Haile Mariam Desgalegn has turned out to be a lame duck Prime Minister and a pawn in the never-ending power struggles of the TPLF power brokers. He is said to be close to General Samora’s group. One recent clue to this is his recent rebuff of a report released by Aba Tsehaye, a close supporter and ally of Getachew Assefa, concerning the incompetence permeating the executive branch’s cabinet and state ministers.
These ministers were appointed by Haile Mariam, the prime minster during the state of emergency as part of an “in-depth renewal” promising good governance, less corruption and responsiveness to popular demands for change. But neither this much-vaunted Tilk Tehadiso, nor the change of cabinet and state ministers, has delivered or appeased public anger in the wake of the Oromo and Amhara protests. The Ethiopian people have largely perceived the Tilk Tehadeso as yet another of the regime’s gimmicks to cover up and reverse the growing illegitimacy, crisis of confidence and near-total rejection by the Ethiopian people that have plagued it in the past eighteen months and were expressed by the massive protests in the Oromo and Amhara regions.
Leadership of the regime’s Amhara coalition partner, ANDM, has also been at odds with its TPLF partner to a point of approaching open confrontation. Like the OPDO, ANDM’s ranks are rife with resentment and discontent over TPLF domination and the heavy repression that followed protests around Gondar and Gojam in the Amhara region.
The TPLF-controlled military is also suffering from low morale. Desertions and defections, especially by the Amhara and Oromo soldiers whose ethnic groups comprise most of the lower ranks, have sharply increased in the rebellious areas. The defection of entire platoons and companies has occurred on several occasions. Anxiety and confusion over such developments now afflicts nearly all military forces at all levels, including the Agazi Division, a special unit used for repression that’s widely despised since its massacre of hundreds of unarmed protesters in the aftermath of the stolen 2005 election. This trend has worsened since the most recent Oromo and Amhara protests. Recruitment quotas are unmet, chronically so in the Amhara, Oromo and, to a lesser extent, other regions. ESAT and other media outlets have recently covered the severity of this problem confronting the regime.
Another trouble that has been a chronic headache for the TPLF military and security top brass has been the emerging armed popular resistance in Norther part of Ethiopia. The military leadership had held several secret meetings on how to control the situation in Northern Ethiopia, including a discussion without reaching an agreement, about the possibility of invading Eritrea and thereby wiping out the armed resistance groups based there. This option has been objected by elements of the military and security who understand the extremely low state morale in the army, the chronic defection and desertions plaguing it , as well as with their bitter memory of the military’s tragic loss at the battle of Tsoerna in June of 2016 which the TPLF commanders ill-advisedly launched against Eritreans, resulting in total carnage , hundreds of the Ethiopian armed forces killed and several hundred others lightly and heavy wounded, crowding Mekele Hospital and other medical facilities in Tigray. One consideration related to this view on the part of those who oppose military measures against Eritrea has to do with the very fear harbored by TPLF leaders. They lack confidence because they very well know that the army is dominated by Tigrayan commanders from top to bottom, the army has a very low morale, and top it all they are very much aware that the army is fully about the malfeasance and massive corruption of its top brass, Thus they surmise the armed forces as it is constituted today cannot be relied upon for a full scale war with the tough and hardened Eritrean defense forces. In addition, the tough and rough terrain that is known to give a high advantage to defending Eritrean forces in an event of an invasion by the TPLF led Ethiopian Armed forces.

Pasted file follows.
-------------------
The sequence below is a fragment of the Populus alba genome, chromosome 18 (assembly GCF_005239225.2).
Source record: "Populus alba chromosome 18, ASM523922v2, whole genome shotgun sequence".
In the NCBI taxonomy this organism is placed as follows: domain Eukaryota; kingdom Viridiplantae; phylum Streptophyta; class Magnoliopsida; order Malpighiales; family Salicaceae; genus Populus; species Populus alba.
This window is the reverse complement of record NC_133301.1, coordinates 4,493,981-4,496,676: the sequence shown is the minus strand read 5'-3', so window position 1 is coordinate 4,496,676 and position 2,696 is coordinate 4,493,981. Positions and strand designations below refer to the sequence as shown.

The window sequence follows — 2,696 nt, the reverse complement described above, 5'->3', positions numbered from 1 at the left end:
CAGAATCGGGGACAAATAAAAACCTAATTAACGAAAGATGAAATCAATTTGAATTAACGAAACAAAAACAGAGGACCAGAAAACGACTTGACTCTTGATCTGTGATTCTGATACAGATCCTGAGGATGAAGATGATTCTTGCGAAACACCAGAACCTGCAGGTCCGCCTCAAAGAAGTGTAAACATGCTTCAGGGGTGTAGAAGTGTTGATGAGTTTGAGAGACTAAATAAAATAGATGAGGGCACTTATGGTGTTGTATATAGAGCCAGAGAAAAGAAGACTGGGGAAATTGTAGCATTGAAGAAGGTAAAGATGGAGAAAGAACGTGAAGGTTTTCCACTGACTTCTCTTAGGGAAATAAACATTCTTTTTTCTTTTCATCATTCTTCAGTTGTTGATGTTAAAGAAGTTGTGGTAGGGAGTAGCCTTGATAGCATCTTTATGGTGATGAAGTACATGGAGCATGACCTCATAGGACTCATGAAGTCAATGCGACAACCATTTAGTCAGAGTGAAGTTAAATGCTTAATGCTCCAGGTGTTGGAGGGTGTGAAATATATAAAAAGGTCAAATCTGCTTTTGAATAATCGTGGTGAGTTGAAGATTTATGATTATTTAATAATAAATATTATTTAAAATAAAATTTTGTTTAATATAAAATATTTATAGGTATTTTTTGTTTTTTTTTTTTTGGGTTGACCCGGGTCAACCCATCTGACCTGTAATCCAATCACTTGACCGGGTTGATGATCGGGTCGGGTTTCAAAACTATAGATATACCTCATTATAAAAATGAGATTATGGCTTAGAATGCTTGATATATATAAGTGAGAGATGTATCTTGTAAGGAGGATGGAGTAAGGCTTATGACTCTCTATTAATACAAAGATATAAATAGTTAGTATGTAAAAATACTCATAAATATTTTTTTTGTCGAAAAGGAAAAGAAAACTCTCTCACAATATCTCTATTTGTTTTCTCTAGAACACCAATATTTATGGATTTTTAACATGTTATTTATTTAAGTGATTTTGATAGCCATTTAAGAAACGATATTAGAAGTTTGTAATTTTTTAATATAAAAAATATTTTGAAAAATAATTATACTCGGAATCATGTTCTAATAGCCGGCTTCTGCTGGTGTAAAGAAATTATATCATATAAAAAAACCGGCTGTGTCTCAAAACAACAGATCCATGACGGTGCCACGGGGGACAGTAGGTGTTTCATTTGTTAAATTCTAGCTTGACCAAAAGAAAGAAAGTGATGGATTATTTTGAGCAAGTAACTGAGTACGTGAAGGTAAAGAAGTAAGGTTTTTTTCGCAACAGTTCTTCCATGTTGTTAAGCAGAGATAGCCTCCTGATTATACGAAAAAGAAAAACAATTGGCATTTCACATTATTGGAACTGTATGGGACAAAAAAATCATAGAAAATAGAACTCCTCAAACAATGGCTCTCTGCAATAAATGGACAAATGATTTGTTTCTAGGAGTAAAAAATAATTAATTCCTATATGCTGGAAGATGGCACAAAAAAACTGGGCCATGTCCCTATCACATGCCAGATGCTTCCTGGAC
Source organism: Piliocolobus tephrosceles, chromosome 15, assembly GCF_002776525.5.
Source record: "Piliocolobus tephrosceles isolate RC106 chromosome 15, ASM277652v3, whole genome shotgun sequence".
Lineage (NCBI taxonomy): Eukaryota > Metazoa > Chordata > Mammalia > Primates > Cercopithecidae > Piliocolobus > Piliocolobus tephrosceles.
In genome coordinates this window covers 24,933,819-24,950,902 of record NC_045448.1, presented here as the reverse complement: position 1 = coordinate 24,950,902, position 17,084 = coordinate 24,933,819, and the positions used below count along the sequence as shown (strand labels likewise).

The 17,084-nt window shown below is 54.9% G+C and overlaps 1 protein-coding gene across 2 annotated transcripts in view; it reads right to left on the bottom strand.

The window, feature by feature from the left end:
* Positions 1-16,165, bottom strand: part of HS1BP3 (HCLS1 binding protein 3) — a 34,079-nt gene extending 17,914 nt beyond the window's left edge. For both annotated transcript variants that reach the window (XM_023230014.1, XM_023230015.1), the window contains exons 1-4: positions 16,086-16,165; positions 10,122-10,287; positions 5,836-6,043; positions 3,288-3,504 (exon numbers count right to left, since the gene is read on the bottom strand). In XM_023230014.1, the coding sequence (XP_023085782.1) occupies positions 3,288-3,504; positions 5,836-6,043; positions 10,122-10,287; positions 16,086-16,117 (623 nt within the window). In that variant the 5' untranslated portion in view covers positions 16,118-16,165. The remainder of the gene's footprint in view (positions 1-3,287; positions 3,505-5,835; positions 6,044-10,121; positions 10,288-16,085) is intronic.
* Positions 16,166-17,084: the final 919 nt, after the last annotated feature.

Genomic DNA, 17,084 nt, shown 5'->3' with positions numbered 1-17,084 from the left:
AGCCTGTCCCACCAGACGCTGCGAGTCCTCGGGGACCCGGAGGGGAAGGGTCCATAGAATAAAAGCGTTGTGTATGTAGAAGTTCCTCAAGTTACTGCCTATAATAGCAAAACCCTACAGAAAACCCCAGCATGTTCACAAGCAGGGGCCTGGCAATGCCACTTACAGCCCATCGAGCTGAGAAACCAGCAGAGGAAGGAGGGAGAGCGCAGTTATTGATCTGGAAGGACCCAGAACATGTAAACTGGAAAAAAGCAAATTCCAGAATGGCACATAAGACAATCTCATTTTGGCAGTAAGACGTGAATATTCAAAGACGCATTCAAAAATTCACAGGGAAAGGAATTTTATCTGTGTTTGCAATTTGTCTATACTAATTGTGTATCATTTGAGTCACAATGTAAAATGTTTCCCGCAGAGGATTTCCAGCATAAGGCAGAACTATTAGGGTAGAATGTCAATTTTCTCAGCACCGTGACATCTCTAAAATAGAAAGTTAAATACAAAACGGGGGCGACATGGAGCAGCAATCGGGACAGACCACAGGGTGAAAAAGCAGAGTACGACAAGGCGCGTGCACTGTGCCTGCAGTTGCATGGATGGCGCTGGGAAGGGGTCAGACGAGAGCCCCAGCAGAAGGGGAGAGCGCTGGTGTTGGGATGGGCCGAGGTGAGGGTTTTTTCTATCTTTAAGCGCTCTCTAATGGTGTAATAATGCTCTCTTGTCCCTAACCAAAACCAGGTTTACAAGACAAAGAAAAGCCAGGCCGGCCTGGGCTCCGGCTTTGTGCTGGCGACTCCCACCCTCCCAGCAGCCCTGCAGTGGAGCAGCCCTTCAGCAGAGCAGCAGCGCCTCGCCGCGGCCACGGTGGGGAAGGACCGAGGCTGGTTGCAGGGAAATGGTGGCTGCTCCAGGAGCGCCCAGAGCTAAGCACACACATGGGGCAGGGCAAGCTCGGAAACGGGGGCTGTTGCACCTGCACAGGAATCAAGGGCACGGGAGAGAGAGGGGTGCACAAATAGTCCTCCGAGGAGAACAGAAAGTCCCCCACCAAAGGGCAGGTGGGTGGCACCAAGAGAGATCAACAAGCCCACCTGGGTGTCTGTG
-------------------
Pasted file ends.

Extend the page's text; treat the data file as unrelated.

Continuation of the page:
Getachew’s National Intelligence and Security Service, known as NISS, is struggling to maintain its status and expand its turf. NISS is increasingly engaged in staving off challenges to its influence from the military intelligence service led by Maj. Gen. Gebre Dilla, a close ally of General Samora Yunus. Defense’s Military intelligence Department is said to be competing for power by overextending its tentacles and fielding agents of its own down to the kebele, or neighborhood, level and into all kinds of organizations, including religious ones, generating apprehension and visible hostility on the part of Getachew and NISS.
Recent leaks about infighting and power struggles within the ruling political elite are due in part to this development. They describe Samora and his own military intelligence chief, Gebre Dilla, using the state of emergency and the command post apparatus as a cover to widen their jurisdiction and infringe on the civilian intelligence services’ authority. This contest has added to the animosities, factionalism, and internal divisions affecting the minority regime.
Underneath these visible manifestations of discord, the demoralization infecting the military has spread to NISS as well. Intelligence sources attribute this to the repeated failure to control emerging political conditions throughout the county—viewed by many observers as a decaying political system cracking at the seams–and inability to understand the new fissures. Adding to this institutional state of anxiety is the budding armed resistance of Patriotic Ginbot 7 forces, now gaining momentum and intensity in their attacks on military, security, and regime administrative targets in several parts of the country, especially in the northern and southern Gondar areas of the Amhara region.